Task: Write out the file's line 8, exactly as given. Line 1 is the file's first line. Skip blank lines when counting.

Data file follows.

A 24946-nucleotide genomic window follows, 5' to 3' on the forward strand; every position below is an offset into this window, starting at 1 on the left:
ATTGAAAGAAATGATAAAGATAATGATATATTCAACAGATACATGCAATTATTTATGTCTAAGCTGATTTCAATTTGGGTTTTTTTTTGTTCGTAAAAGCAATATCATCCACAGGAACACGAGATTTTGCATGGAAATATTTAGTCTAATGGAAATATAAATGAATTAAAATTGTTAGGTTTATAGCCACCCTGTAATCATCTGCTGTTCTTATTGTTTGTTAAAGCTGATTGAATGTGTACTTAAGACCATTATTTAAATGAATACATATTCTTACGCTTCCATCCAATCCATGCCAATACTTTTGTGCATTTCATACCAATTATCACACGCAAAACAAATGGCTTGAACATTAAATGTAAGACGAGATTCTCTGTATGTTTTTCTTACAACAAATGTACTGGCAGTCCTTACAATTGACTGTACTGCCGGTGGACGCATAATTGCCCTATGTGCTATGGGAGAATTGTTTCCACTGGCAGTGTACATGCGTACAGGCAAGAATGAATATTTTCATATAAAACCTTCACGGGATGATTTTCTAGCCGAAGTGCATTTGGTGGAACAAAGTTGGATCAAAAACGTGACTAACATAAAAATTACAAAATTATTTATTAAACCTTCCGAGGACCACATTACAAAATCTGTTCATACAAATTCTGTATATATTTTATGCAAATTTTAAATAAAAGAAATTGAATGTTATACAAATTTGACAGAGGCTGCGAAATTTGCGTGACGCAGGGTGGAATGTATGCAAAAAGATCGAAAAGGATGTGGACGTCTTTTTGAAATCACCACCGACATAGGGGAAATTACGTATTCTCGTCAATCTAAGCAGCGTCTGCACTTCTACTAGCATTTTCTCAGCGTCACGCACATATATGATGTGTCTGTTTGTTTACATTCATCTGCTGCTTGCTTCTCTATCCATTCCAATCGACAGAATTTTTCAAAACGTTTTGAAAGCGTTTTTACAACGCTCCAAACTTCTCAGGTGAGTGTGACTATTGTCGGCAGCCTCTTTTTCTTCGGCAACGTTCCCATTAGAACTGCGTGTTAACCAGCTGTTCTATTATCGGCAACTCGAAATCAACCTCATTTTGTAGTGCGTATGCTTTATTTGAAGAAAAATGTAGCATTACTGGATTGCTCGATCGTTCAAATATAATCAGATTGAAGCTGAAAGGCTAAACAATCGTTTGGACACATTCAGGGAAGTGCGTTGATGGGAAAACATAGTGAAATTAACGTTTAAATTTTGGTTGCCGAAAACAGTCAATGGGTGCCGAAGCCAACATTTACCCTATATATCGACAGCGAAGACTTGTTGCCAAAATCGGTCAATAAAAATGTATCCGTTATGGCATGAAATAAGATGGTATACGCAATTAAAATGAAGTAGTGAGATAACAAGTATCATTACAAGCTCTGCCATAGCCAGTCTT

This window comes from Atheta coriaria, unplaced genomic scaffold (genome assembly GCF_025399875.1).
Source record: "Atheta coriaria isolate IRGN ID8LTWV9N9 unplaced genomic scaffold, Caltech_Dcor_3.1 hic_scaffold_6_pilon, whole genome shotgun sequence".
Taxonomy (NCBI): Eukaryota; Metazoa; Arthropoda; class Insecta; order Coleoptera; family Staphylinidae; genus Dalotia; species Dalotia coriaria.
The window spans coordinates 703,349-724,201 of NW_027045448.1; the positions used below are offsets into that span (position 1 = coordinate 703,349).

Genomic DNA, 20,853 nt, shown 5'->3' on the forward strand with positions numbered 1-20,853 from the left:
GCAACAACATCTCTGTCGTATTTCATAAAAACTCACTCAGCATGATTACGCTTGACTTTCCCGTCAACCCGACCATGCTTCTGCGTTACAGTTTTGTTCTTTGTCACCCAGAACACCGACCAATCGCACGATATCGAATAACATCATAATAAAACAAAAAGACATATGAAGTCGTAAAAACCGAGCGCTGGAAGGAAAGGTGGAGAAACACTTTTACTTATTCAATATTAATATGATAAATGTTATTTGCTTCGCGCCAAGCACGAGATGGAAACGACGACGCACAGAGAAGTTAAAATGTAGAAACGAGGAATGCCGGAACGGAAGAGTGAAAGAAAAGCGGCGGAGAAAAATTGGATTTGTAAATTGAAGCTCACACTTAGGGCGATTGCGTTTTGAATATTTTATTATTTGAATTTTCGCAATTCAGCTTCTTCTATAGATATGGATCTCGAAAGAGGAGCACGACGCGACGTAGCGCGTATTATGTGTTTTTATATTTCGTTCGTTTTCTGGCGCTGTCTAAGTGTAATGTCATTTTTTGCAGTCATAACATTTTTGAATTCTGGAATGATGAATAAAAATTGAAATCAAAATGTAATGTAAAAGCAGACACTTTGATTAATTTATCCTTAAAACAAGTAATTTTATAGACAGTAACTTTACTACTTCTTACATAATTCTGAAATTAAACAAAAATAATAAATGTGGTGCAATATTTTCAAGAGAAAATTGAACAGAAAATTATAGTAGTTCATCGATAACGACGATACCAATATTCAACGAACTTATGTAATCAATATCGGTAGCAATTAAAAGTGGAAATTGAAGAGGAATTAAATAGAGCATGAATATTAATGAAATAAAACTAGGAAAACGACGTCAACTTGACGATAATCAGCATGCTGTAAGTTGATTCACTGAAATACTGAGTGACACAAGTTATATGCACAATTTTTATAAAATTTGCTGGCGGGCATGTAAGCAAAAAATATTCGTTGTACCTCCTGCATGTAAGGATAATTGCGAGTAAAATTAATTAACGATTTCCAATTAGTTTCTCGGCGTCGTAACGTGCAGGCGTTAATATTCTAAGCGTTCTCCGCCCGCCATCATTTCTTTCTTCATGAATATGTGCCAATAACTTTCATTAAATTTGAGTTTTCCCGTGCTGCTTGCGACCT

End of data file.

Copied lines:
GCAACAACATCTCTGTCGTATTTCATAAAAACTCACTCAGCATGATTACGCTTGACTTTCCCGTCAACCCGACCATGCTTCTGCGTTACAGTTTTGTTCTTTGTCACCCAGAACACCGACCAATCGCACGATATCGAATAACATCATAATAAAACAAAAAGACATATGAAGTCGTAAAAACCGAGCGCTGGAAGGAAAGGTGGAGAAACACTTTTACTTATTCAATATTAATATGATAAATGTTATTTGCTTCGCGCCAAGCACGAGATGGAAACGACGACGCACAGAGAAGTTAAAATGTAGAAACGAGGAATGCCGGAACGGAAGAGTGAAAGAAAAGCGGCGGAGAAAAATTGGATTTGTAAATTGAAGCTCACACTTAGGGCGATTGCGTTTTGAATATTTTATTATTTGAATTTTCGCAATTCAGCTTCTTCTATAGATATGGATCTCGAAAGAGGAGCACGACGCGACGTAGCGCGTATTATGTGTTTTTATATTTCGTTCGTTTTCTGGCGCTGTCTAAGTGTAATGTCATTTTTTGCAGTCATAACATTTTTGAATTCTGGAATGATGAATAAAAATTGAAATCAAAATGTAATGTAAAAGCAGACACTTTGATTAATTTATCCTTAAAACAAGTAATTTTATAGACAGTAACTTTACTACTTCTTACATAATTCTGAAATTAAACAAAAATAATAAATGTGGTGCAATATTTTCAAGAGAAAATTGAACAGAAAATTATAGTAGTTCATCGATAACGACGATACCAATATTCAACGAACTTATGTAATCAATATCGGTAGCAATTAAAAGTGGAAATTGAAGAGGAATTAAATAGAGCATGAATATTAATGAAATAAAACTAGGAAAACGACGTCAACTTGACGATAATCAGCATGCTGTAAGTTGATTCACTGAAATACTGAGTGACACAAGTTATATGCACAATTTTTATAAAATTTGCTGGCGGGCATGTAAGCAAAAAATATTCGTTGTACCTCCTGCATGTAAGGATAATTGCGAGTAAAATTAATTAACGATTTCCAATTAGTTTCTCGGCGTCGTAACGTGCAGGCGTTAATATTCTAAGCGTTCTCCGCCCGCCATCATTTCTTTCTTCATGAATATGTGCCAATAACTTTCATTAAATTTGAGTTTTCCCGTGCTGCTTGCGACCT